We are seven and a half-ish years into this journey. It has been full of ups and downs...good days, awesome days, hard days, awful days...and everything in between. I want to start blogging more about what we've learned along the way, because more times than not a break through came when one mom was brave enough and generous enough to share their struggle and what (eventually) worked for them.
I wish someone had told me starting off (& in all fairness, maybe they did & I just didn't pay attention) but I wish I had known that in order to get the beauty you have to have lots and lots of mundane days stacked upon each other. What I mean by that is that in order to get to the beauty of being able to curl up with a good book and get lost in a world completely different than our own, we'd have to have days and days and days of working of phonograms or sight words etc; Now I know that there are many great readers who just seem to be born with the ability to pick up reading, it's as if they go from learning their ABC's to reading full sentences overnight. I have friends whose kids have done this, that's just not been our experience. And mundane isn't all bad, look at all of the mundane chores we do each day to keep our life running (somewhat) smoothly.
Today I will start off in a History. We use three things that have made all the difference in the world to us. The first is The Story of the World, the second is The Atlas of World History, and the third is a homemade anchor chart coupled with a review day.
We stumbled around for a few years before we settled on the four book series called The Story of The World by Susan Wise Bauer. Then last year, I think it was last year, I saw a post on Simple Homeschool talking about a book called the Kingfisher Atlas of World History. This book has been awesome for our history classes. Last year we started the history cycle again and I added the last step. I make an anchor chart (if you don't know what anchor charts are, I will be doing a post on them next time...love, love, love these. For now just google or check Pinterest, there are hundreds, if not thousands, of awesome ideas out there for every single subject) but I make an anchor chart using cloud mapping and we start tracking important dates, names etc; around each central theme that we cover. For example our first central theme was the fall of Rome/ the rise of the Byzantine Empire. About once a week or week and a half we will spend most of our history class reviewing what we've already learned and tying it all together.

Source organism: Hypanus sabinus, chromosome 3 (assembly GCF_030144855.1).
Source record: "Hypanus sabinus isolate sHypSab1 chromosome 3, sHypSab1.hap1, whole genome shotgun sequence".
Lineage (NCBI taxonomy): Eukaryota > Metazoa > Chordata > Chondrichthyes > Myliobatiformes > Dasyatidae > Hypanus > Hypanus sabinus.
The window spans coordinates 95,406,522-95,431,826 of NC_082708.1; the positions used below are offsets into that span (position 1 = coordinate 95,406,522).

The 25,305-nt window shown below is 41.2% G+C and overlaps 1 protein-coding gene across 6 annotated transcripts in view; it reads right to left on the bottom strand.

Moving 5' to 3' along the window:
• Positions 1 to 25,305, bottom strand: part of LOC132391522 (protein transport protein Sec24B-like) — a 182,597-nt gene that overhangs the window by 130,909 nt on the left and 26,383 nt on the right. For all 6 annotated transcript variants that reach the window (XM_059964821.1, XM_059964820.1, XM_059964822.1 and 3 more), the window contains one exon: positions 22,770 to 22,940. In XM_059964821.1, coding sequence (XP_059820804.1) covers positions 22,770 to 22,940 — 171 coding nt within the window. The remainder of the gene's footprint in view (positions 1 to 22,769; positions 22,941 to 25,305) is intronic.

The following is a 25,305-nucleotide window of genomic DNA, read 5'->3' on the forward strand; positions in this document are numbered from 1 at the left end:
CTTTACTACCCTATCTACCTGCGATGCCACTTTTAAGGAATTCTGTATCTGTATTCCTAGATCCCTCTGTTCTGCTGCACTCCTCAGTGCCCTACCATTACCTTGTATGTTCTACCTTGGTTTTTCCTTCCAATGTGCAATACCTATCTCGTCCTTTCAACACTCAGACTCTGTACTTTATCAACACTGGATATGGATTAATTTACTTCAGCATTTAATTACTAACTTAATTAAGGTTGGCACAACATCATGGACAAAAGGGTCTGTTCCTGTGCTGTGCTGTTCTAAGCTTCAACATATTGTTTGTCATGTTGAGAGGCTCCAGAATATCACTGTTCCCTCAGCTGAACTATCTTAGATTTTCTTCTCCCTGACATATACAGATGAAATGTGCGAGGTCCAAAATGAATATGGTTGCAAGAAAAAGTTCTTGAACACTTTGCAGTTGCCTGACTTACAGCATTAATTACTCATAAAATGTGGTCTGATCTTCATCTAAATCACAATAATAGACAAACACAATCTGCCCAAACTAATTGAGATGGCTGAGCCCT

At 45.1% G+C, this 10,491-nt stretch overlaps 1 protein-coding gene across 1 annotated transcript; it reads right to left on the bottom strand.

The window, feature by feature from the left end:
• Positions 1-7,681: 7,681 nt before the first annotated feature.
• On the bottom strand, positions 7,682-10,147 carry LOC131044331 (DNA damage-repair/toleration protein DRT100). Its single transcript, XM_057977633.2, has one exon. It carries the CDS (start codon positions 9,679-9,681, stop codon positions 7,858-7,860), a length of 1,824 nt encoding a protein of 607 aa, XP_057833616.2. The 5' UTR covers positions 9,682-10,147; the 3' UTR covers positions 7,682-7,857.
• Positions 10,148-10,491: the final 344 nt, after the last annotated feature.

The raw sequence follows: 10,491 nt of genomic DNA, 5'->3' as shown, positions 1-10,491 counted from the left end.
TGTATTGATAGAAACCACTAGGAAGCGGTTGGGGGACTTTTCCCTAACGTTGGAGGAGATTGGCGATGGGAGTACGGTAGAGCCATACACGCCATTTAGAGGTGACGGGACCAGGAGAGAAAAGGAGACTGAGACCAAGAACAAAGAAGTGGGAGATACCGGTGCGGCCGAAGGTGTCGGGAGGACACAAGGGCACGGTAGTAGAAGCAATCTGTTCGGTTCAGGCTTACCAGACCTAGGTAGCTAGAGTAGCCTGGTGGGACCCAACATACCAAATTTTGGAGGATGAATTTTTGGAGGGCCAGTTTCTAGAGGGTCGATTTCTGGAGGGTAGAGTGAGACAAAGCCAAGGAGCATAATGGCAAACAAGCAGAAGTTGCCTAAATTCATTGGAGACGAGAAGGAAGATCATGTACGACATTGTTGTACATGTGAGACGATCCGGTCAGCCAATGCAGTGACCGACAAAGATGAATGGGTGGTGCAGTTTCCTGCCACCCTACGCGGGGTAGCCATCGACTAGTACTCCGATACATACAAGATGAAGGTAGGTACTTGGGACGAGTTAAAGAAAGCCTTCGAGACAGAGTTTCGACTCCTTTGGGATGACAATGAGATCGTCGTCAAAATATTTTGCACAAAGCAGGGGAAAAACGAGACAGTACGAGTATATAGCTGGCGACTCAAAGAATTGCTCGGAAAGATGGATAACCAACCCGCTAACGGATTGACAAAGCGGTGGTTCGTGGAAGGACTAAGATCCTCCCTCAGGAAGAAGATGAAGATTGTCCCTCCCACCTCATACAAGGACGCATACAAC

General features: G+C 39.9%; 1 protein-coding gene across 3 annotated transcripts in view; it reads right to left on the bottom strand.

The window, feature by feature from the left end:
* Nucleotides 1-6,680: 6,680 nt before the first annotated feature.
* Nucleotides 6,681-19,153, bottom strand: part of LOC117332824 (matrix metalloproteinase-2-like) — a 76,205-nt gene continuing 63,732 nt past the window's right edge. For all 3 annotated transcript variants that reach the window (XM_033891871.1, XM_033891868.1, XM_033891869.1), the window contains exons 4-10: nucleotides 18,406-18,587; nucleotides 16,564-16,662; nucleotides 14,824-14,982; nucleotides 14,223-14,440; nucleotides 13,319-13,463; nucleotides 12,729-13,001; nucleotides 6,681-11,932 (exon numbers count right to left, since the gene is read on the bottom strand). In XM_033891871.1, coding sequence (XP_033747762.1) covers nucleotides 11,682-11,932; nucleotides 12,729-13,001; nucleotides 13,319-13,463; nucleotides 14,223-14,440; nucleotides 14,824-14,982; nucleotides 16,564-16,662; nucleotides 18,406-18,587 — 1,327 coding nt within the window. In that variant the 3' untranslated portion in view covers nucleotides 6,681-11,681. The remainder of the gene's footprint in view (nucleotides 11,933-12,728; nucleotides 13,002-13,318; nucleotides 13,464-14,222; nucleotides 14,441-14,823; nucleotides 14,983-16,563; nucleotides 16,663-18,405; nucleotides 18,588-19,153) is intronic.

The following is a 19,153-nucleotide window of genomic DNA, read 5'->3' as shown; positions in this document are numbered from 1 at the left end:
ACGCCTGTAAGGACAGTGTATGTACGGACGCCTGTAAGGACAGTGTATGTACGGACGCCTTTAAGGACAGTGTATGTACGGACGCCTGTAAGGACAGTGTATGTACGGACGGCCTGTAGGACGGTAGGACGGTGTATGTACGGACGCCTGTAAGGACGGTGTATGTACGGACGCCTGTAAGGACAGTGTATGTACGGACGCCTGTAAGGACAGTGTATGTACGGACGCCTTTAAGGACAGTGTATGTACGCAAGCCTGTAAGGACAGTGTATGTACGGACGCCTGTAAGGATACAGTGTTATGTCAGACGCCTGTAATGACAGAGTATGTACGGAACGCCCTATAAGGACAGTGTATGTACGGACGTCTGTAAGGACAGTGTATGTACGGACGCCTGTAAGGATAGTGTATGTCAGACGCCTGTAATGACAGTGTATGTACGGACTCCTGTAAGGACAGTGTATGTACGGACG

These three simple things have helped us tremendously, my kids are excited and engaged in learning about history and they remember it. I don't have to test them to see that, I hear them in their play, building and renovating the Hagia Sophia. I see it in the excitement in their eyes and hear the depth of understanding in the questions they ask. I do have them keep notebooks for each subject. They are supposed to notebook pages after we read, but sometimes we get wrapped up in the story, lose track of time, and when that happens we just make the notebook pages on our review days.
* one small note! I have my older kids also use The Kingfisher History Encyclopedia to supplement and they make their own outlines as they go. I got this idea from The Well Trained Mind (another awesome homeschool book).